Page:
The Harvard Corporation has adopted a University-wide faculty financial conflict of interest policy, the first time such a policy has been crafted to cover faculty members across the entire campus. Drafted by a faculty committee chaired by Vice Provost David Korn, it is intended to serve as a framework within which each of the Schools will tailor rules to the specific circumstances of their faculties. It is expected that every School will produce a set of policies that is at least as stringent as those in the guidelines set out in the University policy, and that some will be even more stringent. HarvardScience sat down with Provost Steven E. Hyman and Vice Provost Korn to discuss the way the new University-wide policy was developed, and the impact it is expected to have. Why was it necessary, at this specific moment in time, to draft a University-wide conflict of interest policy?Hyman:Harvard is increasingly committed to research that might lead to products that will improve the lot of humankind. In our society, products make it out of the lab and into the world — where they can create benefit — through a process of commercialization. So some Harvard faculty are being encouraged to commercialize their research or otherwise engage with the private sector, in addition to writing papers for publication in notable journals.At the same time we are encouraging this kind of collaboration with private industry, it’s also important that we address our rules governing financial conflicts of interest. It’s very important to note that we’re living in a period of history when the news media, the general public, and members of Congress and government agencies are very concerned that potential financial conflicts might interfere with the kind of objective exploration and reporting of science that is at the very heart of the academic enterprise.Korn: The University is not designed to be an ivory tower isolated from the world. So the trick is to be able to have a robust system for affording faculty opportunities to engage with the commercial world and at the same time not threaten in any way their own fundamental integrity or that of Harvard.HarvardScience:But these guidelines apply to far more than just work in the sciences, don’t they? Aren’t they meant to guide the formation of policies at Schools as diverse as the Divinity School, the School of Education, the School of Engineering and Applied Sciences, and Harvard Medical School?Hyman:They are. And it’s very important to realize that while most commercialization used to occur only in a small number of departments and a minority of Schools, increasingly we see more and more collaboration across departmental and School boundaries. For example, we see connections between engineering and chemistry in FAS [Faculty of Arts and Sciences] and the Medical School, or between diverse parts of the University and the School of Public Health, where again faculty may be engaged in private sector collaborations or commercialization. Policymakers outside the University and our own governing bodies — that is the Harvard Corporation and the Board of Overseers — encouraged us to develop a set of policies that could apply to the whole University, rather than creating artificial boundaries with nothing but separate policies. And then David and the committee came up with the really inspired idea that while we should be governed by a shared set of principles, given the different cultures of the diverse faculties at our University, with different kinds of engagement with the private sector, implementation should be a matter that is School-specific, with the proviso that School basic implementations can’t deviate from the spirit or the letter of the University policy.Korn:The frontiers of much scholarship, especially in the sciences — basic and applied, behavioral and natural — are increasingly multidisciplinary because the problems now on the table are so large and complicated; teams of individuals from multiple disciplines have to come together with their various resources to make these huge projects tractable. And it simply isn’t feasible to have a team in any walk of life, whether it’s research or whether it’s basketball or football, where the team members play under different rules and behavioral expectations. It just doesn’t work. It’s certainly true that many of the Schools in the University had in their own faculty policy publications some mention of conflicts of interest. But in many instances they were neither concordant nor robust, so building a policy that would enable the Schools to become more harmonized in the ways they deal with these matters was a driving goal of the committee that we formed to wrestle with this issue.HarvardScience:So we now have an overarching University-wide policy that sets the parameters for the development of individual School policies. And the Medical School has completed a revision of its existing policy, creating conflict of interest standards that in many areas exceed the University guidelines. What about the other Schools — is there a set time by which they must create policies?Hyman:We haven’t set a time limit yet. In the early fall, David and I will sit down and take the necessary steps toward creating School-based implementations of the policy. I think it’s critical that David and his colleagues [on what will be a standing committee on conflict of interest] provide technical assistance, because for some of the Schools, this is a very new set of ideas. For Schools that are already engaged in science, engineering, and quantitative social science, these are not new issues. We’ve already begun a series of discussions with the deans of Arts and Sciences, Medicine, Engineering, and Public Health about School-based implementations. And those deans, well aware of the extraordinary degree of collaboration that occurs among the faculty their Schools, have pledged themselves to creating implementations that are as like to each other as possible, and in particular, having identical implementations with respect to human subjects research or clinical research, so that faculty don’t face what might be called bureaucratic double jeopardy when they engage in collaborative projects.Korn:It’s important to realize that the cultures and practices and historic interactions within the Harvard community vary enormously across the Schools. For example, the Business School exists to create leadership in the business community. And to do that requires the inculcation of values and skills necessary to achieve that objective, requires that there be much more interaction between students and faculty with business entities, than say might be necessary or considered normal in a philosophy department, or an arts department. Similar interactions are often necessary in the School of Education, and in the Design School. And yet the ways in which these different disciplines and professions practice these interactions also vary, as does the culture of what is considered appropriate and what isn’t. And none of that means that one is right and one is wrong. It’s just that the rules of a medical school would be entirely inappropriate in many respects for a law school or school of education. That’s why flexibility in how the policy is implemented is incredibly important in a University with such diverse areas of scholarship and professional education. It’s virtually impossible to get a one-size-fits-all policy that isn’t strained and artificial and unnecessarily burdensome.HarvardScience:Dr. Korn, as a graduate of the College and Harvard Medical School, you were familiar with much that is unique about Harvard. But you’d been away for decades, at Stanford, where you were chair of the Department of Pathology, and then dean of the School of Medicine, and then at the Association of American Medical Colleges, where you were a vice president. Given that time away, what surprised you the most when you returned here to take on this task?Korn:The unique feature, which I knew about but hadn’t thought about for a very, very long time, is the remarkable decentralization of the University. That in a lot of ways creates an interesting challenge for any form of central guidance or leadership, no matter what it is. The Schools have historically been very independent, and they have thrived in their independence. And the idea of coming together to develop University-wide policies is not common. So when Steve and I put the committee together to take on this task, we agreed we’d have representation from every School. We weighted the committee a bit with three members from FAS, acknowledging the three divisions, and three members from the Medical School — including hospital-based professors who are highly regarded as leaders of the academic medical community. Every other School had a single member. When the committee met initially I asked each member to introduce him or herself, and asked that they speak about conflict of interest matters that they were aware of in their own areas that bothered them. That led to an incredible amount of enthusiastic participation. The second thing we did was to get the members to define the goals, missions, and values of Harvard University. That wasn’t part of our charge, but I decided to ask the committee members to articulate what they thought were the missions and values of the University. The reason that was important was that from that point forward, the entire discussion of financial conflicts of interest and how to manage them was driven by the shared agreement, that these missions and values were core and had to be protected from any sort of undermining or tarnishing. And it was that shared agreement on what it is we’re trying to protect that really drove the process, I thought, very, very nicely to the endpoint late last fall. Everybody joined in the melee: They all contributed and they all signed off in the end. I thought the process worked extraordinarily well.HarvardScience:Is this the first time in Harvard history that there’s been such a collaborative project by representatives of all the Schools?Hyman:I can’t speak to Harvard history, but certainly in my time here we’ve never had a process that involved so many iterations among all of the deans, a committee representing faculty from the entire University, our governing bodies. And what’s remarkable, and here I refer back to something that David said, which is very important for many parts of the University: This was very new, but everybody understood it was very consequential and very important that we get it right, that we not stifle innovation and connection to the private sector, but that we create a set of policies that were clear and that would make sure that our values didn’t become transgressed in those interactions. So clearly, he had a stiff challenge.There were times hearing David’s reports and in talking to the deans when I was worried that there was too large a gulf between the Schools that support science and engineering and the rest of the University. And I was quite pleased to see everybody come together so quickly and produce such an effective document. Of course, the work isn’t done yet. We still need these implementations. But I have a lot of confidence that we’ll get there, partlybecause David and his colleagues on what will be a standing successor committee are committed to making this work.HarvardScience:So, the next step is forming a new standing committee on financial conflicts of interest, which will aid the Schools in the development of their policies and will ultimately have to approve those policies. Then what?Korn:The University Standing Committee on Financial Conflicts of Interest will be the formal instrument for overseeing the implementation plans of the various Schools. It will be available for consultation with the Schools. It will have to approve the implementation plans of each School. And it will be the body that will receive the audit reports that the policy also calls for. Harvard’s Risk Management and Audit Services is to audit each School at least once every three years to obtain insight and evidence of how well the Schools are employing the policy. And the audit reports will be given to me and shared with the committee so that the committee gains insight into how the Schools are complying, or where there may be problems that need some help, or where some aspect of the policy may simply not be working out as well as it sounded in concept, in which case we might propose some modifications to the President and Provost.Faculty members in each School will file both annual and transactional reports. Transactional reports will be filed for specific things, such as gifts or contracts or such, in which the faculty member or their immediate family has what the School regards as a significant financial relationship with the donor or sponsor that might be seen as creating a conflict of interest. The Schools are given a fair amount of discretion in how they’re going to implement this requirement, and among those discretions will be deciding what kinds and magnitudes of financial relationships their faculty might have that the Schools need to know about.Hyman:One really important thing that David is touching on is that the policy will call for disclosure of relevant potential conflicts of interest to the dean of a School. This does not imply that these disclosures will be made public, and I think that’s something that has been misunderstood. Now in medicine, there are both federal laws affecting drug companies and state laws that will lead to some disclosures being made public. It is important to note that it has become part of our culture to expect that if a physician wants to consult with a pharmaceutical company, that consultation will become a matter of public record with the view, shared by many, that some patients will want to know whether their doctor is engaged with or getting compensation from a pharmaceutical or medical device company. But as a matter of University policy, a Law School faculty member, for example, or a Design School faculty member making a disclosure to the dean will not have these disclosures made available to the public.HarvardScience:Isn’t this process of internal review much like the Institutional Review Board process for research involving human subjects, a process in which there is a careful, detailed review, but that review is confidential?Korn:I think, in a way, that’s a fair analogy. The process won’t be identical, but it will require a similarly careful, fact-driven balancing of risks and benefits, and then making decisions about whether and how to allow the research to go forward — or not.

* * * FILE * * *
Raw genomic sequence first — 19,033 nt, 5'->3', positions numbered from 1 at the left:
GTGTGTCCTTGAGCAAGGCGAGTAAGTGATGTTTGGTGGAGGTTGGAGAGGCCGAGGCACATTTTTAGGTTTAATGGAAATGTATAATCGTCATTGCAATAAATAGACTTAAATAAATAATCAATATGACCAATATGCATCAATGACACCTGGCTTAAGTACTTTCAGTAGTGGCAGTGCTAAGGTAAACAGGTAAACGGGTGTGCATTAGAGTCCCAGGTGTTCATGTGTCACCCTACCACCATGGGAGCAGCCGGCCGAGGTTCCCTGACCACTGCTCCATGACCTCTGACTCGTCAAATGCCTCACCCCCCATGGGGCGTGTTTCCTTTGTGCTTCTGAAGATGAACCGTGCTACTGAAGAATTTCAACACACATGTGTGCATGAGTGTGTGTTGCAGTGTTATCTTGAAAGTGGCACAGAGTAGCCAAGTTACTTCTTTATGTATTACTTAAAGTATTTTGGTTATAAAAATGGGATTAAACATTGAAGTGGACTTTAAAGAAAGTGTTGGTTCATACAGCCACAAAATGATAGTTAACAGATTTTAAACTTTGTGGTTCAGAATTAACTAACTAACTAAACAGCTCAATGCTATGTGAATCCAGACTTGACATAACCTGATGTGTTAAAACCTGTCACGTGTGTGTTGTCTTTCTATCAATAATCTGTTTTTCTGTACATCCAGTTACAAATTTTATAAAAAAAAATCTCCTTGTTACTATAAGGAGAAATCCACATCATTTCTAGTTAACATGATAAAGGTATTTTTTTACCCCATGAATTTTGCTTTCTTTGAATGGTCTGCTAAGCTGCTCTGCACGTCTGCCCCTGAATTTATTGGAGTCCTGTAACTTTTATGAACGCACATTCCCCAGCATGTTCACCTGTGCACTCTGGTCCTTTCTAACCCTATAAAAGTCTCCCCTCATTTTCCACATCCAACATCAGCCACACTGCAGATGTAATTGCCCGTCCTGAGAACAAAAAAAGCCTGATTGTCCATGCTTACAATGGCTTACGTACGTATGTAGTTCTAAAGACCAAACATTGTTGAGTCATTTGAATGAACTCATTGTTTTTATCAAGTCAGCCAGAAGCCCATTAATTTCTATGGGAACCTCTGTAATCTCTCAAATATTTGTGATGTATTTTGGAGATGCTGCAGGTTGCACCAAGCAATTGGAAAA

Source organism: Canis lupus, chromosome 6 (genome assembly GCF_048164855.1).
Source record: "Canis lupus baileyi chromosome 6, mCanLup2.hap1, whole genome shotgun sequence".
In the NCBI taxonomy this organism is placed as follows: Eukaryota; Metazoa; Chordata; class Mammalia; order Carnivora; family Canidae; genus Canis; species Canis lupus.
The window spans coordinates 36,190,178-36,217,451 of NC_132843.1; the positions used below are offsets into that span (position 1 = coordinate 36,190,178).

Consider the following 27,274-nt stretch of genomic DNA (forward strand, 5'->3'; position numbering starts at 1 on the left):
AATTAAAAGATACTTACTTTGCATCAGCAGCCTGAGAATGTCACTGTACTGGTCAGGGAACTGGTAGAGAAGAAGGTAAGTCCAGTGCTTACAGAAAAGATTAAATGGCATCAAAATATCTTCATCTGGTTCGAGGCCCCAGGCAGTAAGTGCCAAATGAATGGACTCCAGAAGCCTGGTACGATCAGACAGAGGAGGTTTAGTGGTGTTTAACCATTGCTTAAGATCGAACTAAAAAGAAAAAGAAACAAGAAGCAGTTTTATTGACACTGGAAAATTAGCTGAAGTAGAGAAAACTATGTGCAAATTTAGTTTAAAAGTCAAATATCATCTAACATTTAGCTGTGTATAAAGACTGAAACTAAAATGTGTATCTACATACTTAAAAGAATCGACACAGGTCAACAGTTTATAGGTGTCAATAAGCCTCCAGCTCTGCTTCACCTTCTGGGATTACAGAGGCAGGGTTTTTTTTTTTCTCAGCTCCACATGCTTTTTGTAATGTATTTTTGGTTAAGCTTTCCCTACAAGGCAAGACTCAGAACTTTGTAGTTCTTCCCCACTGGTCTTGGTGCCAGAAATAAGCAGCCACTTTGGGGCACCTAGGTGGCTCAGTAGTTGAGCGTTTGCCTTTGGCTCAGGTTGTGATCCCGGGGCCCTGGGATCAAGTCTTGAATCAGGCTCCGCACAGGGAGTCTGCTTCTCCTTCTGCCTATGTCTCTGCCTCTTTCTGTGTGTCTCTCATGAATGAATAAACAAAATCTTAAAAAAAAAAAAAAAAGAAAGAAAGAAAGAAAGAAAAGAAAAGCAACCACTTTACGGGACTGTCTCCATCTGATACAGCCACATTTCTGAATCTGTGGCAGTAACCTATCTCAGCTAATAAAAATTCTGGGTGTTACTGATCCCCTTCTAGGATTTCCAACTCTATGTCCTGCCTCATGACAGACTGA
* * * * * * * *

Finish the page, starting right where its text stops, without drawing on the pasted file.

Some 1,200 people jammed into Sanders Theatre to cheer renowned Colombian-born singer, songwriter, and philanthropist Shakira, who received the Harvard Foundation’s 2011 Artist of the Year award on Feb. 26. “Shakira’s contributions to music and distinguished history of creativity have been applauded by people throughout the world, and she is greatly admired worldwide for her humanitarian efforts through her Barefoot Foundation, which aims to promote a better quality of life for children in impoverished areas, providing them with education and nutrition,” said S. Allen Counter, director of the Harvard Foundation.